On the grounds outside the lobby you will see large chucks of what was the previous Gwanghwamun Gate, as well as relics from other demolished buildings, and a map-shaped splash fountain.


Stone Stele from Joseon period, unearthed near Mapo

splash fountain map

The building, as with many others in Seoul, was decked out for the holiday. There was a large Christmas tree out front with the two stone mascots of the museum, Haedori and Haesuni. They represent the haechi, Seoul's mascot, which is an imaginary animal believed to ward off evil spirits, discern good and evil, and give joy to those around him.


Inside, there were some nice decorations, as well!


The lobby has huge stone murals near the information desk and a history library.



We climbed up to the 3rd floor where most of the displays are and found the giant scale model of Seoul. We had fun finding our "house" and visiting all of the landmarks we could recognize.





In the display about the Joseon Dynasty, we found this terracotta map of Seoul and a nongno, which was used to lift stones for building castles.





a portable firearm

There were a number of interactive computer screens throughout the museum - these were fun for us to learn more...and for Michael to push buttons.  :)


model of hanok living


On the balcony level pictured above we found more computer activities, relics, and directions for origami projects.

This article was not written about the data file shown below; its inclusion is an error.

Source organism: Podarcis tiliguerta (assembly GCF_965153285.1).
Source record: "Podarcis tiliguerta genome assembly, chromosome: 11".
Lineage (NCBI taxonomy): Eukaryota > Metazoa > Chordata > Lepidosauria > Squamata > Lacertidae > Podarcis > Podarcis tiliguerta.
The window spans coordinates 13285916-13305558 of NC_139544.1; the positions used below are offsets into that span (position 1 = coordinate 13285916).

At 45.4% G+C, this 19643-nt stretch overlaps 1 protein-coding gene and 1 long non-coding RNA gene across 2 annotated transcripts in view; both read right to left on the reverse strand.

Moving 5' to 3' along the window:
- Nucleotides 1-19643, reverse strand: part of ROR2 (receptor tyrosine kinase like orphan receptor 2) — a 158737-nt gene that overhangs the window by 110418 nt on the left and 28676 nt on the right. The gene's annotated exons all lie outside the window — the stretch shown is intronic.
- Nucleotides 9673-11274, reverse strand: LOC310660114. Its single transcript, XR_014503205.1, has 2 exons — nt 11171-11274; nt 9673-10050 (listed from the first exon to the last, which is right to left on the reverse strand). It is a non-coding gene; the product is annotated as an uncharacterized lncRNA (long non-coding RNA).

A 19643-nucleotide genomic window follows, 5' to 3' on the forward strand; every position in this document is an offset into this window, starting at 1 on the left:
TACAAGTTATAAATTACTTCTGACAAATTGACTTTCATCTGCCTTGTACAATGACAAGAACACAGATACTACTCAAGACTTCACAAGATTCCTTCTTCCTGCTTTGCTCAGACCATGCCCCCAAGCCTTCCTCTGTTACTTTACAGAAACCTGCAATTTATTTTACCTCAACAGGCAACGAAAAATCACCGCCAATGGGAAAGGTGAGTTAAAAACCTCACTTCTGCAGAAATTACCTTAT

One of my favorite displays was the water clock, with ornate instrument ringers.



In the museum sections of more modern eras, there was a fun display from the 1988 Seoul Olympics.



There were a few fun trick eye exhibits...


Displays of clothing and screens...


...and many pictures of the transitions the city has gone through over the centuries. One of the most striking things to us were all the pictures of the destruction caused by war and the changes seen throughout the city's architecture.


In this next picture from 1926, during the Japanese occupation, #10 is where the Gwanghwamun Square begins today near City Hall and #17 is where the Gyeongbukgung Palace is again now located (after being rebuilt). 


There were so many things to see, I couldn't possibly share all of them in pictures, but here are a few more:



traditional wooden shoes to try on

pictures of many of the monuments throughout the city

the gift shop

We stopped by the cafe for a quick snack and had these tasty Vivel Snowballs...they looked perfect and round in the case...


And were given to us like this...for ease of eating? 


As we walked back to the subway, I snapped a few photos of the surrounding artwork - a massive, moving sculpture and a set of blue horses pulling a sleigh.



Live in or visiting Seoul?  Here's how to find the museum:

Address:
55 Saemunan-ro (sinmunno 2-ga), Jonggno-gu, Seoul 110-062, Korea
서울특별시 종로구 새문안로 55 (신문로2가)


Hours:
Closed on Mondays and New Year’s Day
Tuesday-Friday: 9:00 – 20:00 (yearlong)
Weekends and Holidays: 9:00-19:00 (March-Oct); 9:00-18:00 (Nov-Feb)

Fees:  FREE entry
Free English Audio Guide available at Information Desk, 1st Floor
Free storage lockers on the right before you enter the building.

Subway Directions:
1) Gwanghwamun Station (Seoul Subway Line 5), Exit 7.
Upon exiting the station, turn around, and turn right at the 4-way Intersection. Go straight about 500m to arrive at the museum on the right.

2) Seodaemun Station (Seoul Subway Line 5), Exit 4.
Go straight about 600m to arrive at the museum on the left.